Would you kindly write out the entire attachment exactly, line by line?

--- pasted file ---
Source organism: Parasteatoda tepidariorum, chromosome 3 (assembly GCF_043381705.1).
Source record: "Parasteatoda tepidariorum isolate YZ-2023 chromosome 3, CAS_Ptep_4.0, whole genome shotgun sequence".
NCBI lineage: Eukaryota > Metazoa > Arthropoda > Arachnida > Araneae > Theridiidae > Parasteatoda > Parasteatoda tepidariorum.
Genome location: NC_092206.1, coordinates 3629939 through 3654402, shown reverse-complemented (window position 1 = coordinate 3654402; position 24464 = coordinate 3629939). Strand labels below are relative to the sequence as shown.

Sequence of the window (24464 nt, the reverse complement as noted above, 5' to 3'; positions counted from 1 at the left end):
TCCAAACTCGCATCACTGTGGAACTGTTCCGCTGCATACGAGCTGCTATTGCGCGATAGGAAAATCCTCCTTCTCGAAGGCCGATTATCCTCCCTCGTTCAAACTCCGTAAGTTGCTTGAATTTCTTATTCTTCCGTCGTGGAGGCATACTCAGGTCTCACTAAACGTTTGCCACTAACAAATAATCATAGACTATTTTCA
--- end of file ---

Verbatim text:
Source organism: Parasteatoda tepidariorum, chromosome 3 (assembly GCF_043381705.1).
Source record: "Parasteatoda tepidariorum isolate YZ-2023 chromosome 3, CAS_Ptep_4.0, whole genome shotgun sequence".
NCBI lineage: Eukaryota > Metazoa > Arthropoda > Arachnida > Araneae > Theridiidae > Parasteatoda > Parasteatoda tepidariorum.
Genome location: NC_092206.1, coordinates 3629939 through 3654402, shown reverse-complemented (window position 1 = coordinate 3654402; position 24464 = coordinate 3629939). Strand labels below are relative to the sequence as shown.

Sequence of the window (24464 nt, the reverse complement as noted above, 5' to 3'; positions counted from 1 at the left end):
TCCAAACTCGCATCACTGTGGAACTGTTCCGCTGCATACGAGCTGCTATTGCGCGATAGGAAAATCCTCCTTCTCGAAGGCCGATTATCCTCCCTCGTTCAAACTCCGTAAGTTGCTTGAATTTCTTATTCTTCCGTCGTGGAGGCATACTCAGGTCTCACTAAACGTTTGCCACTAACAAATAATCATAGACTATTTTCA